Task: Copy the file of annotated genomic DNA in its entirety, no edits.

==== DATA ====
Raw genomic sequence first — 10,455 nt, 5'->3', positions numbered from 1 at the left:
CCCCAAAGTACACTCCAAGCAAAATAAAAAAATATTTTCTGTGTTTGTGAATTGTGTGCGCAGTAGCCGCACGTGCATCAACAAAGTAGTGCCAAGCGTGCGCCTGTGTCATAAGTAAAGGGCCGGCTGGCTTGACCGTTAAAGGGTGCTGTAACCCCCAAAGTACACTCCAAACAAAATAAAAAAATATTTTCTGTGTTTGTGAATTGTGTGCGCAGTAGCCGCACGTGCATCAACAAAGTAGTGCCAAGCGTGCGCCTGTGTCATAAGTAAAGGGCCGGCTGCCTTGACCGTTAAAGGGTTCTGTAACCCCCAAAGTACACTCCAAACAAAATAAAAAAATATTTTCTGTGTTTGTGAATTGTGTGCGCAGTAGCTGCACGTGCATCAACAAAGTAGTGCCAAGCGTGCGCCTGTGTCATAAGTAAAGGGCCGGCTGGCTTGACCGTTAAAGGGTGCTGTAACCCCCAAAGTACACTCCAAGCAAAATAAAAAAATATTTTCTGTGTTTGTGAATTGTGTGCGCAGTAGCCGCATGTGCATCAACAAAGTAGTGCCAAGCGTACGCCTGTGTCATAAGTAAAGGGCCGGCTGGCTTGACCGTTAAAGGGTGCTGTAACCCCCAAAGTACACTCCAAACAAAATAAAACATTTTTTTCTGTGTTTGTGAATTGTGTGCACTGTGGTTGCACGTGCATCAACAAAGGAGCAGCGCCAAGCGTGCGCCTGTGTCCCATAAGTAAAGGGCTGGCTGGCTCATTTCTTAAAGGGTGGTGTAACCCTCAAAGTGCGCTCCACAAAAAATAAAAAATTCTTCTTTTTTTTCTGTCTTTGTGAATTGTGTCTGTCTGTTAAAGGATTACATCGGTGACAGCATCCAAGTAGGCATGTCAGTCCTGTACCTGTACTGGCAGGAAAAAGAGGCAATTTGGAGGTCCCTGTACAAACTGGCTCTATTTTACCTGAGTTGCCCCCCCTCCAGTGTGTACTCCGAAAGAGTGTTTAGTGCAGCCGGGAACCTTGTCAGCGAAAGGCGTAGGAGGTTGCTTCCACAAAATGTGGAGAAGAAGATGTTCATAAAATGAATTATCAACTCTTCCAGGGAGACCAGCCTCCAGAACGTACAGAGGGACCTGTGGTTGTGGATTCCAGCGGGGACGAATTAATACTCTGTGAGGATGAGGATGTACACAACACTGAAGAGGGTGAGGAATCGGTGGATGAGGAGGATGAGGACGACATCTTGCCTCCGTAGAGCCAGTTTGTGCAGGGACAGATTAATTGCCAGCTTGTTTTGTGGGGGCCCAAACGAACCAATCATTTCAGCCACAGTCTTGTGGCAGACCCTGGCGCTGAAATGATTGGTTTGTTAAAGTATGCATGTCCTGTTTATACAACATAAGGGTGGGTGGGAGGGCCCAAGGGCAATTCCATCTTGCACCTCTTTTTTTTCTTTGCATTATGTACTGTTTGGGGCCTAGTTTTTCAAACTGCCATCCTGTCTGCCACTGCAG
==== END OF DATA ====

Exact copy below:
Raw genomic sequence first — 10,455 nt, 5'->3', positions numbered from 1 at the left:
CCCCAAAGTACACTCCAAGCAAAATAAAAAAATATTTTCTGTGTTTGTGAATTGTGTGCGCAGTAGCCGCACGTGCATCAACAAAGTAGTGCCAAGCGTGCGCCTGTGTCATAAGTAAAGGGCCGGCTGGCTTGACCGTTAAAGGGTGCTGTAACCCCCAAAGTACACTCCAAACAAAATAAAAAAATATTTTCTGTGTTTGTGAATTGTGTGCGCAGTAGCCGCACGTGCATCAACAAAGTAGTGCCAAGCGTGCGCCTGTGTCATAAGTAAAGGGCCGGCTGCCTTGACCGTTAAAGGGTTCTGTAACCCCCAAAGTACACTCCAAACAAAATAAAAAAATATTTTCTGTGTTTGTGAATTGTGTGCGCAGTAGCTGCACGTGCATCAACAAAGTAGTGCCAAGCGTGCGCCTGTGTCATAAGTAAAGGGCCGGCTGGCTTGACCGTTAAAGGGTGCTGTAACCCCCAAAGTACACTCCAAGCAAAATAAAAAAATATTTTCTGTGTTTGTGAATTGTGTGCGCAGTAGCCGCATGTGCATCAACAAAGTAGTGCCAAGCGTACGCCTGTGTCATAAGTAAAGGGCCGGCTGGCTTGACCGTTAAAGGGTGCTGTAACCCCCAAAGTACACTCCAAACAAAATAAAACATTTTTTTCTGTGTTTGTGAATTGTGTGCACTGTGGTTGCACGTGCATCAACAAAGGAGCAGCGCCAAGCGTGCGCCTGTGTCCCATAAGTAAAGGGCTGGCTGGCTCATTTCTTAAAGGGTGGTGTAACCCTCAAAGTGCGCTCCACAAAAAATAAAAAATTCTTCTTTTTTTTCTGTCTTTGTGAATTGTGTCTGTCTGTTAAAGGATTACATCGGTGACAGCATCCAAGTAGGCATGTCAGTCCTGTACCTGTACTGGCAGGAAAAAGAGGCAATTTGGAGGTCCCTGTACAAACTGGCTCTATTTTACCTGAGTTGCCCCCCCTCCAGTGTGTACTCCGAAAGAGTGTTTAGTGCAGCCGGGAACCTTGTCAGCGAAAGGCGTAGGAGGTTGCTTCCACAAAATGTGGAGAAGAAGATGTTCATAAAATGAATTATCAACTCTTCCAGGGAGACCAGCCTCCAGAACGTACAGAGGGACCTGTGGTTGTGGATTCCAGCGGGGACGAATTAATACTCTGTGAGGATGAGGATGTACACAACACTGAAGAGGGTGAGGAATCGGTGGATGAGGAGGATGAGGACGACATCTTGCCTCCGTAGAGCCAGTTTGTGCAGGGACAGATTAATTGCCAGCTTGTTTTGTGGGGGCCCAAACGAACCAATCATTTCAGCCACAGTCTTGTGGCAGACCCTGGCGCTGAAATGATTGGTTTGTTAAAGTATGCATGTCCTGTTTATACAACATAAGGGTGGGTGGGAGGGCCCAAGGGCAATTCCATCTTGCACCTCTTTTTTTTCTTTGCATTATGTACTGTTTGGGGCCTAGTTTTTCAAACTGCCATCCTGTCTGCCACTGCAG